Nerval's Lobster writes: In the fall of 2014, 20 promising video game developers will begin a yearlong (and free) program at the University of Texas at Austin, where they will study under some of the gaming industry’s most successful executives. “The idea is to get the best of the best of the best, run them through a Navy Seals boot camp of sorts and not force them to worry about ‘how do I pay the rent and buy groceries,’” said program leader Warren Spector, who is responsible for creating well-known games such as Deus Ex. “Fingers crossed, when we start delivering graduates who can contribute in major ways to the development of future games, that philanthropy will continue.” In a wide-ranging interview, Spector also talked about how his future students will be graduating into an industry in which "every business model is broken, which is either terrifying or an opportunity depending on how you look at it." Focus groups, analysis of historical trends, and aggregated game review scores may be comforting to number crunchers, but the majority of game projects still end up as commercial failures. Spector ultimately believes the people who actually make the games are going to make better decisions than the number crunchers. “We’ve got to be looking forward and any time you start bringing data into it, you’re not,” Spector said. “I pitched a Lego construction game in 1989, and guess what: Minecraft is basically a Lego construction game. But at the time I was told ‘no, that won’t work.’ I pitched a western game and the response was ‘westerns don’t sell.’ And then Red Dead Redemption came out. Stuff doesn’t sell until someone makes one that sells, and no amount of data can reveal what new thing is going to sell. The metrics and data guys, and the publishing guys will never come up with the next big thing.” Despite his views on statistics-heavy development, Spector added that it’s important that the business and creative sides of the house remain partners.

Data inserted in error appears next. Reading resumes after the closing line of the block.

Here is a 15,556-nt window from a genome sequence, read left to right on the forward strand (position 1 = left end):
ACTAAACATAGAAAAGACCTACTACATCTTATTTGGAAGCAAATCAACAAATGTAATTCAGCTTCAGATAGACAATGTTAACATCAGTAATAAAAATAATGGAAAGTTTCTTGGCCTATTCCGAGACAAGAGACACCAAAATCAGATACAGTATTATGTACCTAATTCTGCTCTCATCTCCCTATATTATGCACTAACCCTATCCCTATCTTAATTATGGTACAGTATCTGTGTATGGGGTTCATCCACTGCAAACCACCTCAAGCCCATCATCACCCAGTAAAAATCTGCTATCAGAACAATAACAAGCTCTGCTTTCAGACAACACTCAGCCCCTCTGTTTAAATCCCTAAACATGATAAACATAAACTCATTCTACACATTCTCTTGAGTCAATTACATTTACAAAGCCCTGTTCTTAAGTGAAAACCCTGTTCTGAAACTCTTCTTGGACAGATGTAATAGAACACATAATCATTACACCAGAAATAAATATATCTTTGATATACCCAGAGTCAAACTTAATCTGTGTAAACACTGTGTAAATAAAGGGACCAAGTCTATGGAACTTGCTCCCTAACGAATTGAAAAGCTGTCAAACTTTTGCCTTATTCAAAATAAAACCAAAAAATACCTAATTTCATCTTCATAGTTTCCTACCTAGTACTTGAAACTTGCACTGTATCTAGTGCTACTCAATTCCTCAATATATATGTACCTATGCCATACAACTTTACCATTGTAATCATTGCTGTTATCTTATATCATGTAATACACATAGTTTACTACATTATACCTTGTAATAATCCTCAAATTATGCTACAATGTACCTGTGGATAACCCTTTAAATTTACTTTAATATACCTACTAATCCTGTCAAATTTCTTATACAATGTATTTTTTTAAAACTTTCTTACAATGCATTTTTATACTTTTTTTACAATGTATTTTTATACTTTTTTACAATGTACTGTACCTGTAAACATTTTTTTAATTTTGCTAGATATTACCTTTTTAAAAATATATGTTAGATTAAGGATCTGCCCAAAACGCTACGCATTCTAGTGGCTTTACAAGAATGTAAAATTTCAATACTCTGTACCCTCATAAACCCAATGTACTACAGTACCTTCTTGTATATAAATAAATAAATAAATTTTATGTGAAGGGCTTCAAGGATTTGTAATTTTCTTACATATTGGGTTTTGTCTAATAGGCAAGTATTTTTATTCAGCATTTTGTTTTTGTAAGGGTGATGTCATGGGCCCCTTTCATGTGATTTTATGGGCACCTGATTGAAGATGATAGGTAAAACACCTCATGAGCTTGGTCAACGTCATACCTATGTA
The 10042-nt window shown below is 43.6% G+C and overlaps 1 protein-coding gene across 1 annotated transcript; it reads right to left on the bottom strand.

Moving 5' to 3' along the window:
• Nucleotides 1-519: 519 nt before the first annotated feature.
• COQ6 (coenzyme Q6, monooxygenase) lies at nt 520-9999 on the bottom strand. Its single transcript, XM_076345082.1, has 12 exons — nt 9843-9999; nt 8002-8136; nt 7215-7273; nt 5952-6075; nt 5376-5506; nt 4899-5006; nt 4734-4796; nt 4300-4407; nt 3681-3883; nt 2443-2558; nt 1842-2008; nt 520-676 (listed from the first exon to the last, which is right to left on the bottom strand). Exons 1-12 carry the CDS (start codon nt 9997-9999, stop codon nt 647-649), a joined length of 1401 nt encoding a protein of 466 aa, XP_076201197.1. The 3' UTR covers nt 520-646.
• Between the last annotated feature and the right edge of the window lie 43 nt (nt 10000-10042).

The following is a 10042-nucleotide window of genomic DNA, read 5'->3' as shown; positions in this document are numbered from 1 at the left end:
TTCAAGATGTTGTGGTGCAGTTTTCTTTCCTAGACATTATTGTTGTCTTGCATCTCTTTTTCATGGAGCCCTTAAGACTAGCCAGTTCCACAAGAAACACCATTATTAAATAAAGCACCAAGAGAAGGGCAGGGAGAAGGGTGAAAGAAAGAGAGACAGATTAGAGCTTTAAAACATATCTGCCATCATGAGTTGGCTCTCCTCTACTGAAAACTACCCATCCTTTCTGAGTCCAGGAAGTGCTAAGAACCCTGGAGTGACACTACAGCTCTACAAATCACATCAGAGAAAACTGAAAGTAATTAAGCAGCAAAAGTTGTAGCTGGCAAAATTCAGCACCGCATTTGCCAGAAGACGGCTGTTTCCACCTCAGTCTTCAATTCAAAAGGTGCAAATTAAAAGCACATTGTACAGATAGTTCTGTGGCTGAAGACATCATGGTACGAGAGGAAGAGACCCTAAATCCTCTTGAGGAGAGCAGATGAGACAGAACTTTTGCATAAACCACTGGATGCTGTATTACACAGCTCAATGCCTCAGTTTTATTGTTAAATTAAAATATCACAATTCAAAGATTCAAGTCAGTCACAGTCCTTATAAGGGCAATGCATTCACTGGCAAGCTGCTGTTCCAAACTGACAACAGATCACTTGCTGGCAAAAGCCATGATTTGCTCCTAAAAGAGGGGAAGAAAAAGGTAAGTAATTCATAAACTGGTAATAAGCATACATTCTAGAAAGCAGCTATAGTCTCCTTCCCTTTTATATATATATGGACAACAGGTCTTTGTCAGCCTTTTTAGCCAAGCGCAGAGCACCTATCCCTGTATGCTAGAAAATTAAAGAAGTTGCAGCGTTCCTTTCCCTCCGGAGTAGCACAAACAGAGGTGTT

It appears that PL/I (and its dialects) is, or will be, the most widely
used higher level language for systems programming.
-- J. Sammet